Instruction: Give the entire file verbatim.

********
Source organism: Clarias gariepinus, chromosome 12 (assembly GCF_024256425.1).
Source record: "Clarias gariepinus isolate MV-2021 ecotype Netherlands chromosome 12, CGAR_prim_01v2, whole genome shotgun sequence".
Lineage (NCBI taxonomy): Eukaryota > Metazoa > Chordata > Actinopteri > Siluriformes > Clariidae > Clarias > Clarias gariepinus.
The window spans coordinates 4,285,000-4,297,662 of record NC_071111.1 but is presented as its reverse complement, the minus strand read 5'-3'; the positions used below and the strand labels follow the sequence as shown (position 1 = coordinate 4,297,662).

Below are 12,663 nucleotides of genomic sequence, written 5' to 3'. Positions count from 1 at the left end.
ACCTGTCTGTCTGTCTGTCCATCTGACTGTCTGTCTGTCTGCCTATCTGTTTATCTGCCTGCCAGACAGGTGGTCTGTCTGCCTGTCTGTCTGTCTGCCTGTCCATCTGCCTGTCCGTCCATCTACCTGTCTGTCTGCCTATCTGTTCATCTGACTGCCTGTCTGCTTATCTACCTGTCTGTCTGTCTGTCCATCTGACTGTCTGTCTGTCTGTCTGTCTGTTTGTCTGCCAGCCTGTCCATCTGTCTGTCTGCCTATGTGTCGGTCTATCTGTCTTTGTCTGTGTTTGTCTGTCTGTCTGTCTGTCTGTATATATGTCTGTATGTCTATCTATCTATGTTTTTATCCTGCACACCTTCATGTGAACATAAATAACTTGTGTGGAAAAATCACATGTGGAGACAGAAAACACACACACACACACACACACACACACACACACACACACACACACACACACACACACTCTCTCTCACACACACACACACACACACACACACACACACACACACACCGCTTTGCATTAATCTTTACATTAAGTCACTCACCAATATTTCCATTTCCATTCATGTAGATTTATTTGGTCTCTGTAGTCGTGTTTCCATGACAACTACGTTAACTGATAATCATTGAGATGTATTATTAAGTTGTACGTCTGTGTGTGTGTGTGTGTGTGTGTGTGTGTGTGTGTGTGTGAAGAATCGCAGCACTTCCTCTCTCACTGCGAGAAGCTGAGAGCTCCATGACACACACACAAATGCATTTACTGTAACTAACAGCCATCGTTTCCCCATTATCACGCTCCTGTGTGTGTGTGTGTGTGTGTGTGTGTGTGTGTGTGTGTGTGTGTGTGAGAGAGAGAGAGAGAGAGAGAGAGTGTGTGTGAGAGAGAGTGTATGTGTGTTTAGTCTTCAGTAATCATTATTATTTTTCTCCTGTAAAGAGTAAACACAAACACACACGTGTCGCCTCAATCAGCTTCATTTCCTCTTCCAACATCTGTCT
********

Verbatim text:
Source organism: Clarias gariepinus, chromosome 12 (assembly GCF_024256425.1).
Source record: "Clarias gariepinus isolate MV-2021 ecotype Netherlands chromosome 12, CGAR_prim_01v2, whole genome shotgun sequence".
Lineage (NCBI taxonomy): Eukaryota > Metazoa > Chordata > Actinopteri > Siluriformes > Clariidae > Clarias > Clarias gariepinus.
The window spans coordinates 4,285,000-4,297,662 of record NC_071111.1 but is presented as its reverse complement, the minus strand read 5'-3'; the positions used below and the strand labels follow the sequence as shown (position 1 = coordinate 4,297,662).

Below are 12,663 nucleotides of genomic sequence, written 5' to 3'. Positions count from 1 at the left end.
ACCTGTCTGTCTGTCTGTCCATCTGACTGTCTGTCTGTCTGCCTATCTGTTTATCTGCCTGCCAGACAGGTGGTCTGTCTGCCTGTCTGTCTGTCTGCCTGTCCATCTGCCTGTCCGTCCATCTACCTGTCTGTCTGCCTATCTGTTCATCTGACTGCCTGTCTGCTTATCTACCTGTCTGTCTGTCTGTCCATCTGACTGTCTGTCTGTCTGTCTGTCTGTTTGTCTGCCAGCCTGTCCATCTGTCTGTCTGCCTATGTGTCGGTCTATCTGTCTTTGTCTGTGTTTGTCTGTCTGTCTGTCTGTCTGTATATATGTCTGTATGTCTATCTATCTATGTTTTTATCCTGCACACCTTCATGTGAACATAAATAACTTGTGTGGAAAAATCACATGTGGAGACAGAAAACACACACACACACACACACACACACACACACACACACACACACACACACACACACACTCTCTCTCACACACACACACACACACACACACACACACACACACACACCGCTTTGCATTAATCTTTACATTAAGTCACTCACCAATATTTCCATTTCCATTCATGTAGATTTATTTGGTCTCTGTAGTCGTGTTTCCATGACAACTACGTTAACTGATAATCATTGAGATGTATTATTAAGTTGTACGTCTGTGTGTGTGTGTGTGTGTGTGTGTGTGTGTGTGTGTGTGAAGAATCGCAGCACTTCCTCTCTCACTGCGAGAAGCTGAGAGCTCCATGACACACACACAAATGCATTTACTGTAACTAACAGCCATCGTTTCCCCATTATCACGCTCCTGTGTGTGTGTGTGTGTGTGTGTGTGTGTGTGTGTGTGTGTGTGTGTGAGAGAGAGAGAGAGAGAGAGAGAGTGTGTGTGAGAGAGAGTGTATGTGTGTTTAGTCTTCAGTAATCATTATTATTTTTCTCCTGTAAAGAGTAAACACAAACACACACGTGTCGCCTCAATCAGCTTCATTTCCTCTTCCAACATCTGTCT